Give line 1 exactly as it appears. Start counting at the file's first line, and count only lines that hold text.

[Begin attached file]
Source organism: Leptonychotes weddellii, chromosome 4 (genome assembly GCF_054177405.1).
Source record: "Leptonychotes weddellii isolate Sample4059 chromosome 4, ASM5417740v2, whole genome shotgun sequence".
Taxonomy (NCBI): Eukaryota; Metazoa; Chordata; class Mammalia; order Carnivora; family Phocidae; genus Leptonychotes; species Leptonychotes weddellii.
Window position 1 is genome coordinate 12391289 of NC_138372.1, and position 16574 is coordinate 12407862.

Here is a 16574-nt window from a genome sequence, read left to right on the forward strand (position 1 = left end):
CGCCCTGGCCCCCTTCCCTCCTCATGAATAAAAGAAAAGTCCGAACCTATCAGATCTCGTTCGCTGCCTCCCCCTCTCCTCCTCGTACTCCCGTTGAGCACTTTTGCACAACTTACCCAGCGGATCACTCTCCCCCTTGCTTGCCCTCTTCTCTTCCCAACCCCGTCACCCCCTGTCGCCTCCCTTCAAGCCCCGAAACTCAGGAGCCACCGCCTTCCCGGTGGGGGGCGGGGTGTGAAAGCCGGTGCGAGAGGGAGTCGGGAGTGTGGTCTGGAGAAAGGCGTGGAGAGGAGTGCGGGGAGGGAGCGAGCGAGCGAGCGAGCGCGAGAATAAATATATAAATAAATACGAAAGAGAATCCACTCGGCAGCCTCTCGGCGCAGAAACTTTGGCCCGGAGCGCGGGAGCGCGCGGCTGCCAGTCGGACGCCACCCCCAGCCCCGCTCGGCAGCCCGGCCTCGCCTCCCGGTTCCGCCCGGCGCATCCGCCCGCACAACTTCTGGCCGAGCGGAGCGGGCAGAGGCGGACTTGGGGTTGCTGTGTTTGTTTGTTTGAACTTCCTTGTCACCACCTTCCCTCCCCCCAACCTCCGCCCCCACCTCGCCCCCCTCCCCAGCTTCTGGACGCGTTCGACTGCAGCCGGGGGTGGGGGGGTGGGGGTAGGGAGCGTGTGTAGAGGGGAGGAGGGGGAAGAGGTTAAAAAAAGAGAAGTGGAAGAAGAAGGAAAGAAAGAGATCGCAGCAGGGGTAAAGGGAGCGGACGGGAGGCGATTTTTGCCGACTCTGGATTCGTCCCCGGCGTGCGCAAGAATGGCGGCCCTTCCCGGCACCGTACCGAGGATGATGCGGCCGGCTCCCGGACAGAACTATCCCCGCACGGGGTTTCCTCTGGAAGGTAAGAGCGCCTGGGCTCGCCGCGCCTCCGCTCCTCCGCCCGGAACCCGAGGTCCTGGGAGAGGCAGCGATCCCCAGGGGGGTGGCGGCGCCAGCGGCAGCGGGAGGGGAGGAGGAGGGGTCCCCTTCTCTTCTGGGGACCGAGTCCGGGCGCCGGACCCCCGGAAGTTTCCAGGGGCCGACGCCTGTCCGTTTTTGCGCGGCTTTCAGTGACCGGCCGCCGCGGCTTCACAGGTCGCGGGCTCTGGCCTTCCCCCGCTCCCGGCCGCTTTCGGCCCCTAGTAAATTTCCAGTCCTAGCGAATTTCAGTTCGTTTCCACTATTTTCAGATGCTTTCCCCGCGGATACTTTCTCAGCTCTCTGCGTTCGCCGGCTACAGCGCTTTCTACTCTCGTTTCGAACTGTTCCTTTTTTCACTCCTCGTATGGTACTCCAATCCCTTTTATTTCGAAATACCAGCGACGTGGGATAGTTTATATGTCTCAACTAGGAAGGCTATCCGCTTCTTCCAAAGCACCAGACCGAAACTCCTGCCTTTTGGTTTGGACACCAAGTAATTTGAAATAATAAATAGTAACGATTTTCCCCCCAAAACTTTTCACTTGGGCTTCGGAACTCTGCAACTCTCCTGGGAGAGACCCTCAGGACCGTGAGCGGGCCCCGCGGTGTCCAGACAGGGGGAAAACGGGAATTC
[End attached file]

Source organism: Leptonychotes weddellii, chromosome 4 (genome assembly GCF_054177405.1).